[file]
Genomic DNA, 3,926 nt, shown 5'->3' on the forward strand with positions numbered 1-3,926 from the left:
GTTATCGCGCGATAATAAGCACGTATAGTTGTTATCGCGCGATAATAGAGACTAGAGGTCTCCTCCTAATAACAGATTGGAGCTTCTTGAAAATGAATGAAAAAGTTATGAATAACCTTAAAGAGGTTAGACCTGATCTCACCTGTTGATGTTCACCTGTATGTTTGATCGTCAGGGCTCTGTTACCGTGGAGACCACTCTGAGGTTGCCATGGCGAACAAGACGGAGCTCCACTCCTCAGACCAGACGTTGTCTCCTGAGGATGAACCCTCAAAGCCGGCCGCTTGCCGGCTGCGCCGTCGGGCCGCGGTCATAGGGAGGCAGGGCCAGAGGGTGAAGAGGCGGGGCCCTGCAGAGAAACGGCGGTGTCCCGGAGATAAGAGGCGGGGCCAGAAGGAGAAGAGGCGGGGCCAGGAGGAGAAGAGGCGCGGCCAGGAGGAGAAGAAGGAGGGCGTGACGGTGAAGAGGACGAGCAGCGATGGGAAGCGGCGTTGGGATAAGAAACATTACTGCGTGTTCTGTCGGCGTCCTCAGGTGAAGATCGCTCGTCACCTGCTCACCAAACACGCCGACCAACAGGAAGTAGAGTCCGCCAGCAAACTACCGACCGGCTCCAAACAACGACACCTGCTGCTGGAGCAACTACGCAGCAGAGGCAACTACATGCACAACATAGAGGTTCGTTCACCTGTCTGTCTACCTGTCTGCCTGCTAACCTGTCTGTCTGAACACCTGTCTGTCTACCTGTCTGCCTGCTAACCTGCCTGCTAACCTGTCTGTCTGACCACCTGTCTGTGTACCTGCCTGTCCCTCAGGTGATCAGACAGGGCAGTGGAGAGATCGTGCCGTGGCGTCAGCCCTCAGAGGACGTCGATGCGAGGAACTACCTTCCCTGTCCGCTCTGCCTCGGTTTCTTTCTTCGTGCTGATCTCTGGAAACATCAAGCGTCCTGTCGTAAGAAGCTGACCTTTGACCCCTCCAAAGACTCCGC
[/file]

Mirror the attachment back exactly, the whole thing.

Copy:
Genomic DNA, 3,926 nt, shown 5'->3' on the forward strand with positions numbered 1-3,926 from the left:
GTTATCGCGCGATAATAAGCACGTATAGTTGTTATCGCGCGATAATAGAGACTAGAGGTCTCCTCCTAATAACAGATTGGAGCTTCTTGAAAATGAATGAAAAAGTTATGAATAACCTTAAAGAGGTTAGACCTGATCTCACCTGTTGATGTTCACCTGTATGTTTGATCGTCAGGGCTCTGTTACCGTGGAGACCACTCTGAGGTTGCCATGGCGAACAAGACGGAGCTCCACTCCTCAGACCAGACGTTGTCTCCTGAGGATGAACCCTCAAAGCCGGCCGCTTGCCGGCTGCGCCGTCGGGCCGCGGTCATAGGGAGGCAGGGCCAGAGGGTGAAGAGGCGGGGCCCTGCAGAGAAACGGCGGTGTCCCGGAGATAAGAGGCGGGGCCAGAAGGAGAAGAGGCGGGGCCAGGAGGAGAAGAGGCGCGGCCAGGAGGAGAAGAAGGAGGGCGTGACGGTGAAGAGGACGAGCAGCGATGGGAAGCGGCGTTGGGATAAGAAACATTACTGCGTGTTCTGTCGGCGTCCTCAGGTGAAGATCGCTCGTCACCTGCTCACCAAACACGCCGACCAACAGGAAGTAGAGTCCGCCAGCAAACTACCGACCGGCTCCAAACAACGACACCTGCTGCTGGAGCAACTACGCAGCAGAGGCAACTACATGCACAACATAGAGGTTCGTTCACCTGTCTGTCTACCTGTCTGCCTGCTAACCTGTCTGTCTGAACACCTGTCTGTCTACCTGTCTGCCTGCTAACCTGCCTGCTAACCTGTCTGTCTGACCACCTGTCTGTGTACCTGCCTGTCCCTCAGGTGATCAGACAGGGCAGTGGAGAGATCGTGCCGTGGCGTCAGCCCTCAGAGGACGTCGATGCGAGGAACTACCTTCCCTGTCCGCTCTGCCTCGGTTTCTTTCTTCGTGCTGATCTCTGGAAACATCAAGCGTCCTGTCGTAAGAAGCTGACCTTTGACCCCTCCAAAGACTCCGC